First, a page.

“Those who bring sunshine to the lives of others cannot keep it from themselves” ~ James Matthew Barrie
I feel so much peace after completing this stroll because, I didn’t want to break the “twin code”—if there’s anything like that—by strolling with Nkechi Azinge but not strolling with her twin sister, Nkem. Besides that, Nkem’s story just like Nkechi’s, is very inspiring and it’s just fascinating to see how both of them, with two different personalities, complement each other so well, and are soaring at the very peak; inspiring other young Africans to reach for their potential and shine.
Nkem is a 2015 Mandela Washington fellow, and being the major inspiration behind the establishment of the Sickle Cell Aid Foundation (SCAF), she has worked with her sister, family and friends to raise the awareness of sickle cell in Nigeria.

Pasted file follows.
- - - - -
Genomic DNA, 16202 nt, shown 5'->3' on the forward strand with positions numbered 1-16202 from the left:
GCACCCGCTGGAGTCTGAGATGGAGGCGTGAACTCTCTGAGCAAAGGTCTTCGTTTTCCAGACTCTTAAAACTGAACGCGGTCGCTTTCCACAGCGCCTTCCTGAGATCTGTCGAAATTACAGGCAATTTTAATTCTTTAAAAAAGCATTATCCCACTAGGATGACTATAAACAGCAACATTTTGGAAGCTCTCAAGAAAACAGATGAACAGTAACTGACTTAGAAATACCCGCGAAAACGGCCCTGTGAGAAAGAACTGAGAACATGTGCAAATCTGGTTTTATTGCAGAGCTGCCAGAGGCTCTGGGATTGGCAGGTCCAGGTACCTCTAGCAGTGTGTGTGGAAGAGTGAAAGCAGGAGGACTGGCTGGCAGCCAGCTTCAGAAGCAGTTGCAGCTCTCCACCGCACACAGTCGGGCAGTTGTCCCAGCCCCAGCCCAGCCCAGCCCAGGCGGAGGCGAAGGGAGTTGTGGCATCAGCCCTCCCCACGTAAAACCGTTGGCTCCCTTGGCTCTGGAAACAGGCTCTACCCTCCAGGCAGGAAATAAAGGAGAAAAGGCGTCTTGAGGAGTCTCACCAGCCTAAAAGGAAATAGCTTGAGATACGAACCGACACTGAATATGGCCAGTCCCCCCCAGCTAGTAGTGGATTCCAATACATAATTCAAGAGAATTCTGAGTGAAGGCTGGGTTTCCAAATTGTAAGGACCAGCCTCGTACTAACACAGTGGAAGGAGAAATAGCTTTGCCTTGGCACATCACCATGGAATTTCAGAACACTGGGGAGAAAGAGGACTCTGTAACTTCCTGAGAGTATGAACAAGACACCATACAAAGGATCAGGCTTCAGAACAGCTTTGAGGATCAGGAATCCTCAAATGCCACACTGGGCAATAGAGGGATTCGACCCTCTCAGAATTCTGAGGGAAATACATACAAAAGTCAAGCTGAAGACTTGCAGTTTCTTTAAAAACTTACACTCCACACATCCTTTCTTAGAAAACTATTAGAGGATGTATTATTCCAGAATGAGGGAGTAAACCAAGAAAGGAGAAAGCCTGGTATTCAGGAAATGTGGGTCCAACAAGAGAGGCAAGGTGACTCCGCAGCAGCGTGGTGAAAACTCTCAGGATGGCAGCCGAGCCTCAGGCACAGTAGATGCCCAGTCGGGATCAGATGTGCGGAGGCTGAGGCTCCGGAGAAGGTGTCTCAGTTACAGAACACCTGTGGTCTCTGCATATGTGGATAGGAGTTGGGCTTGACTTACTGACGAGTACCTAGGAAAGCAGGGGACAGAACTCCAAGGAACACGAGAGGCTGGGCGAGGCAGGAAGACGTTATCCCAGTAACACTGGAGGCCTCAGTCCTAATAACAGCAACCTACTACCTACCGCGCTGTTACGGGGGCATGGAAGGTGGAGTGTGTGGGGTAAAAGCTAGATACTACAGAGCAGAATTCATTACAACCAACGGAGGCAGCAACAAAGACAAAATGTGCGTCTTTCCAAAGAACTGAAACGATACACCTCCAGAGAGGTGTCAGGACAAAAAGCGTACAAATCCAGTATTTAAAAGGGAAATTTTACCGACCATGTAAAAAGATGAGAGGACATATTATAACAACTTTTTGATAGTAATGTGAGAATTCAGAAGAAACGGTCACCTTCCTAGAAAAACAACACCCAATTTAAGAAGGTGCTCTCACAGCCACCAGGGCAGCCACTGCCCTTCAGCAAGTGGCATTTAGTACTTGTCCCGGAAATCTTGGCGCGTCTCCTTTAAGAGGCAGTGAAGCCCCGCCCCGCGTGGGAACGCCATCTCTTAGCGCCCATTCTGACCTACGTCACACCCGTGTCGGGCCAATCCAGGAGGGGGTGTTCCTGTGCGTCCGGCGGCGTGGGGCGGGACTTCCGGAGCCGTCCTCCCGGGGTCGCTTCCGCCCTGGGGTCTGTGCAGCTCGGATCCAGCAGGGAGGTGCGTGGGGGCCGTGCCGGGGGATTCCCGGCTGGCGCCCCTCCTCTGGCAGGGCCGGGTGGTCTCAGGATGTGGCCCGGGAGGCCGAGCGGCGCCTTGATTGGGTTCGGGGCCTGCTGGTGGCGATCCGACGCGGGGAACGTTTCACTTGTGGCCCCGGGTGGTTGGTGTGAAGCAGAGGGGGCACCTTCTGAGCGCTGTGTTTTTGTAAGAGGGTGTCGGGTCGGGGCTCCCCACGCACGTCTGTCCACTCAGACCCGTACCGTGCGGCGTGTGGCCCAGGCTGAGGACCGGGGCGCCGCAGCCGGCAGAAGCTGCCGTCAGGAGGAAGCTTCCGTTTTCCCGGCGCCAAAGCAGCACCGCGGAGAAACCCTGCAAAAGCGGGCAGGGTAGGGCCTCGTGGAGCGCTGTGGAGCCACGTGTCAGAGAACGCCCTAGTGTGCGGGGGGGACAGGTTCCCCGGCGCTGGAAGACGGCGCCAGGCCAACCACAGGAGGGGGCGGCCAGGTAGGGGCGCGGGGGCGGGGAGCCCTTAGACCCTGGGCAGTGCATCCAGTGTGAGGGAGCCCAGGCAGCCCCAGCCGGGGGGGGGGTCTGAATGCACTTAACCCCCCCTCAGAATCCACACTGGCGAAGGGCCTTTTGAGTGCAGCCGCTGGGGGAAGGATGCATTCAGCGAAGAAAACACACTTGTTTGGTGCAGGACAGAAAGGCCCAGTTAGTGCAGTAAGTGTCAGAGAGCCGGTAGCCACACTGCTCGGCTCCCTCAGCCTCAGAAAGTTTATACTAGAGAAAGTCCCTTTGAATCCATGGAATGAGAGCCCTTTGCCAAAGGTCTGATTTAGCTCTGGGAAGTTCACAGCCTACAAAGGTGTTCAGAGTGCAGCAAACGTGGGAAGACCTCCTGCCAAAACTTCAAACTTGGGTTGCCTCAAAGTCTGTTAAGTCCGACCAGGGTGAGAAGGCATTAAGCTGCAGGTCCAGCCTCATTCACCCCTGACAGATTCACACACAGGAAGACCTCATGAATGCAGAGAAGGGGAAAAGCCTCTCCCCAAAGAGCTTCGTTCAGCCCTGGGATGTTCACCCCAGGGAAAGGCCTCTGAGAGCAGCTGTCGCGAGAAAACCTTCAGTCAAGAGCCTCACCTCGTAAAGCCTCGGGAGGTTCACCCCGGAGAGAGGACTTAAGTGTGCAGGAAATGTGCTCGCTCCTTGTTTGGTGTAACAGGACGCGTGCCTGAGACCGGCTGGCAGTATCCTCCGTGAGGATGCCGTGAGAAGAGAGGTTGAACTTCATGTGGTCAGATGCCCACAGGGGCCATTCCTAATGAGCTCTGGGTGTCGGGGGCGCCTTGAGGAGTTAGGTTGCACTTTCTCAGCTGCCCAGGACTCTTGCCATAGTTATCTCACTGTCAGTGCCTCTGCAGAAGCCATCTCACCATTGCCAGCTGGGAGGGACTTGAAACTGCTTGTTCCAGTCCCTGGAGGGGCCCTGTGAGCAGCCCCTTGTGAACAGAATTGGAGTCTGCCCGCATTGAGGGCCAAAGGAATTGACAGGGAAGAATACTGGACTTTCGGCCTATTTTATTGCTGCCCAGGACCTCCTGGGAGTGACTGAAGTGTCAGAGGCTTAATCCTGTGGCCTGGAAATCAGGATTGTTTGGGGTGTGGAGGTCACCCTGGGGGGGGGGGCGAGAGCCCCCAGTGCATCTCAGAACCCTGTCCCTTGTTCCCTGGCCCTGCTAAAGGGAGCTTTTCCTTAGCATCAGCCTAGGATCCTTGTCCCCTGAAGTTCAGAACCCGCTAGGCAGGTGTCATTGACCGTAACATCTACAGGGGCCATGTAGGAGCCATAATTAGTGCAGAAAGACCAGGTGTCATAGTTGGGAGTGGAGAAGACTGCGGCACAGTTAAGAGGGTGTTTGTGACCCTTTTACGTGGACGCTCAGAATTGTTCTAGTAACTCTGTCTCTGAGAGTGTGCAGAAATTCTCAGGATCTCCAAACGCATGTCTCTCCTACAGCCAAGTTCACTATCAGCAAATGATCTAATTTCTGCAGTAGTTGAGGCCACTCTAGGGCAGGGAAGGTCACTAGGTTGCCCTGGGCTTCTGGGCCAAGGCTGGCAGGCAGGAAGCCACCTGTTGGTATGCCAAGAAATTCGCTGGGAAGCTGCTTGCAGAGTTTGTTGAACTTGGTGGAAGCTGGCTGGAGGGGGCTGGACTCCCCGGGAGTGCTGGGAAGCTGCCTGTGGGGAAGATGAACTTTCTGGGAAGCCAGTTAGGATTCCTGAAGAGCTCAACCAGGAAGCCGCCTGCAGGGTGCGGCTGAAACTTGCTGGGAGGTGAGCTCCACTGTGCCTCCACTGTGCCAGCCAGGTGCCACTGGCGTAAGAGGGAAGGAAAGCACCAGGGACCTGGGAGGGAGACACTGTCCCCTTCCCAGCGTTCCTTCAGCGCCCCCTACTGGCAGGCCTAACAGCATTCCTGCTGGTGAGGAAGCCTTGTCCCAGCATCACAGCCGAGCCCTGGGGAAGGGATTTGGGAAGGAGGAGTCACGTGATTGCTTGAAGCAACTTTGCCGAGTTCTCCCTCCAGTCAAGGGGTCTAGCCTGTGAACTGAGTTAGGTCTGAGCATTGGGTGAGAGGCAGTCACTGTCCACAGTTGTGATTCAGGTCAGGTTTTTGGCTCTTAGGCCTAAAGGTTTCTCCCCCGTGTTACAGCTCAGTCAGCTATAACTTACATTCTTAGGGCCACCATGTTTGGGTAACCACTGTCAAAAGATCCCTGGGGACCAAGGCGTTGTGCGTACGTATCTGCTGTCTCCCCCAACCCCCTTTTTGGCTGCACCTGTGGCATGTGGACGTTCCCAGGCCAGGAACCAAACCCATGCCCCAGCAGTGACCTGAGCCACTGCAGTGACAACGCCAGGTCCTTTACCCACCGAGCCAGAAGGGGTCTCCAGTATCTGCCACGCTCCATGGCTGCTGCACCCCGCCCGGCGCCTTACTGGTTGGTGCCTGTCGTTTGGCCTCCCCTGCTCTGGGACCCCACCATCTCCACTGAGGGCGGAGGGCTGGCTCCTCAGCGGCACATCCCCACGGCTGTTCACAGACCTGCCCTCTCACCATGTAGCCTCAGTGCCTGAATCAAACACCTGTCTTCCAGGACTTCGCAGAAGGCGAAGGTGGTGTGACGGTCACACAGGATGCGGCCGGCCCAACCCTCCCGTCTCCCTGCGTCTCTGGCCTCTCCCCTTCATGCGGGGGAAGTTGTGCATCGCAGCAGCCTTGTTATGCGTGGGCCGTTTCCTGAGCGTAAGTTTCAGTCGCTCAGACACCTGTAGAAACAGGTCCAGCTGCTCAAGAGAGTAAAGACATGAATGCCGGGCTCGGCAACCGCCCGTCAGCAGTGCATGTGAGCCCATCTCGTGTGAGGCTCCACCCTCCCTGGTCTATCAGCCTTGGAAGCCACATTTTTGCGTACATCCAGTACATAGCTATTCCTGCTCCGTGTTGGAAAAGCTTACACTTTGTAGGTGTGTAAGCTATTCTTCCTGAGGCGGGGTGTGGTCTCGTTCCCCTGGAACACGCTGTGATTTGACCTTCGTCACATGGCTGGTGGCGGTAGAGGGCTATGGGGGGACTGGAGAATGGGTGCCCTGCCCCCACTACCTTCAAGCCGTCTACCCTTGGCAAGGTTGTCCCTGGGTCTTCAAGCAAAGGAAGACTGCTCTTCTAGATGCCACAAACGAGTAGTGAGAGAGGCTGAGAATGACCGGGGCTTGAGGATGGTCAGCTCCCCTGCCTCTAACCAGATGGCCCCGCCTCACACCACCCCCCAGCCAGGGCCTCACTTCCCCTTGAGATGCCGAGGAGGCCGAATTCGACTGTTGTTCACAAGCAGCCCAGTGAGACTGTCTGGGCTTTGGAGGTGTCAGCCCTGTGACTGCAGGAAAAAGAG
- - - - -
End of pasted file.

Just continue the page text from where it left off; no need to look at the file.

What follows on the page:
In course of this stroll we discuss how she was able to conquer sickle cell, her experience at the 2015 Mandela-Washington Fellowship, the strides of SCAF, and much more. You can either choose to read this summarized transcript, or download the full interview on The Stroll Podcast.
2015 Mandela-Washington Fellowship
Nkem: My YALI experience was nothing short of amazing. I got to spend six weeks with 24 remarkable fellows from other parts of sub-Saharan Africa at Rutgers University in New Jersey. Other than the academic lectures on civic leadership and volunteering, I was opportune to meet, interact, and network with high profile individuals such as Nobel Prize Award winner Leymah Gbowee. I met with Mayors, senators, church clergies, and I visited several government and corporate organizations.